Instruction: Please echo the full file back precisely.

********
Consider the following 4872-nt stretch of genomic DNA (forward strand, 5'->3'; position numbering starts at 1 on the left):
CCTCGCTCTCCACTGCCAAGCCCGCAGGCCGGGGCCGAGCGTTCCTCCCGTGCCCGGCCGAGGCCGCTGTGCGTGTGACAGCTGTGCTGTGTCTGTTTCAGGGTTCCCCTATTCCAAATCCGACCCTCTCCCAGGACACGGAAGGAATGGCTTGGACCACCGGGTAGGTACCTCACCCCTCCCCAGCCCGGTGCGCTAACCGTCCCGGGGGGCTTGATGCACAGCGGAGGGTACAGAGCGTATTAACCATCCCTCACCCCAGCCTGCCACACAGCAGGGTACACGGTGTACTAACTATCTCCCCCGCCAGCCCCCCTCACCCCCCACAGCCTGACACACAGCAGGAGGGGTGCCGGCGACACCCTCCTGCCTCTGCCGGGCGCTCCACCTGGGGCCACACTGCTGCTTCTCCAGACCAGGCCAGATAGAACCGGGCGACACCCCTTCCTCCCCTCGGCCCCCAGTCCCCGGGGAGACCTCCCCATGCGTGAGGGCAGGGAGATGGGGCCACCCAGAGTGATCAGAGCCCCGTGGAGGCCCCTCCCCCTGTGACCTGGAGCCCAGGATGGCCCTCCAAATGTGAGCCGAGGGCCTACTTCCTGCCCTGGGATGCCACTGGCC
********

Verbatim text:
Consider the following 4872-nt stretch of genomic DNA (forward strand, 5'->3'; position numbering starts at 1 on the left):
CCTCGCTCTCCACTGCCAAGCCCGCAGGCCGGGGCCGAGCGTTCCTCCCGTGCCCGGCCGAGGCCGCTGTGCGTGTGACAGCTGTGCTGTGTCTGTTTCAGGGTTCCCCTATTCCAAATCCGACCCTCTCCCAGGACACGGAAGGAATGGCTTGGACCACCGGGTAGGTACCTCACCCCTCCCCAGCCCGGTGCGCTAACCGTCCCGGGGGGCTTGATGCACAGCGGAGGGTACAGAGCGTATTAACCATCCCTCACCCCAGCCTGCCACACAGCAGGGTACACGGTGTACTAACTATCTCCCCCGCCAGCCCCCCTCACCCCCCACAGCCTGACACACAGCAGGAGGGGTGCCGGCGACACCCTCCTGCCTCTGCCGGGCGCTCCACCTGGGGCCACACTGCTGCTTCTCCAGACCAGGCCAGATAGAACCGGGCGACACCCCTTCCTCCCCTCGGCCCCCAGTCCCCGGGGAGACCTCCCCATGCGTGAGGGCAGGGAGATGGGGCCACCCAGAGTGATCAGAGCCCCGTGGAGGCCCCTCCCCCTGTGACCTGGAGCCCAGGATGGCCCTCCAAATGTGAGCCGAGGGCCTACTTCCTGCCCTGGGATGCCACTGGCC